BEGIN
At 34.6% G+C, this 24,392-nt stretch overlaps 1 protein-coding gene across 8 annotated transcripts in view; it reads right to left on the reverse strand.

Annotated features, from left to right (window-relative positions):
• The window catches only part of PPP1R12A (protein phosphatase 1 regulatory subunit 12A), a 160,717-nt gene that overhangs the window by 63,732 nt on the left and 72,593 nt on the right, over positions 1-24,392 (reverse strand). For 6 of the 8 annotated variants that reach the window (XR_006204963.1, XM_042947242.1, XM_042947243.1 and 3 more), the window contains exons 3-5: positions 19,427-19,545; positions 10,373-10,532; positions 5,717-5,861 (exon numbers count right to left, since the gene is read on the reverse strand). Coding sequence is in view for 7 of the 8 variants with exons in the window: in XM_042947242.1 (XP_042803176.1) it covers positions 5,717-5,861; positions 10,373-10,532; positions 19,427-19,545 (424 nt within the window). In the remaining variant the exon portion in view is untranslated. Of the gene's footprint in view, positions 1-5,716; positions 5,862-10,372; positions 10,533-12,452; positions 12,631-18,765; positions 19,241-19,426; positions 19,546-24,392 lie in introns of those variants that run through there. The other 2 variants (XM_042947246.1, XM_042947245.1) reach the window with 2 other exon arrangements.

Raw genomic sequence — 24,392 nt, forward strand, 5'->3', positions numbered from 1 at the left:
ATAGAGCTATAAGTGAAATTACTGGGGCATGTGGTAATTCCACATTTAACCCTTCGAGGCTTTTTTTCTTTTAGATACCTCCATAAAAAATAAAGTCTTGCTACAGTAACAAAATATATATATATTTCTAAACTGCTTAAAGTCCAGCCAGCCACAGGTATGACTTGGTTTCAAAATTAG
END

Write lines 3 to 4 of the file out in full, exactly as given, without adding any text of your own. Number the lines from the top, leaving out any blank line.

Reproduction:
• The window catches only part of PPP1R12A (protein phosphatase 1 regulatory subunit 12A), a 160,717-nt gene that overhangs the window by 63,732 nt on the left and 72,593 nt on the right, over positions 1-24,392 (reverse strand). For 6 of the 8 annotated variants that reach the window (XR_006204963.1, XM_042947242.1, XM_042947243.1 and 3 more), the window contains exons 3-5: positions 19,427-19,545; positions 10,373-10,532; positions 5,717-5,861 (exon numbers count right to left, since the gene is read on the reverse strand). Coding sequence is in view for 7 of the 8 variants with exons in the window: in XM_042947242.1 (XP_042803176.1) it covers positions 5,717-5,861; positions 10,373-10,532; positions 19,427-19,545 (424 nt within the window). In the remaining variant the exon portion in view is untranslated. Of the gene's footprint in view, positions 1-5,716; positions 5,862-10,372; positions 10,533-12,452; positions 12,631-18,765; positions 19,241-19,426; positions 19,546-24,392 lie in introns of those variants that run through there. The other 2 variants (XM_042947246.1, XM_042947245.1) reach the window with 2 other exon arrangements.

Raw genomic sequence — 24,392 nt, forward strand, 5'->3', positions numbered from 1 at the left: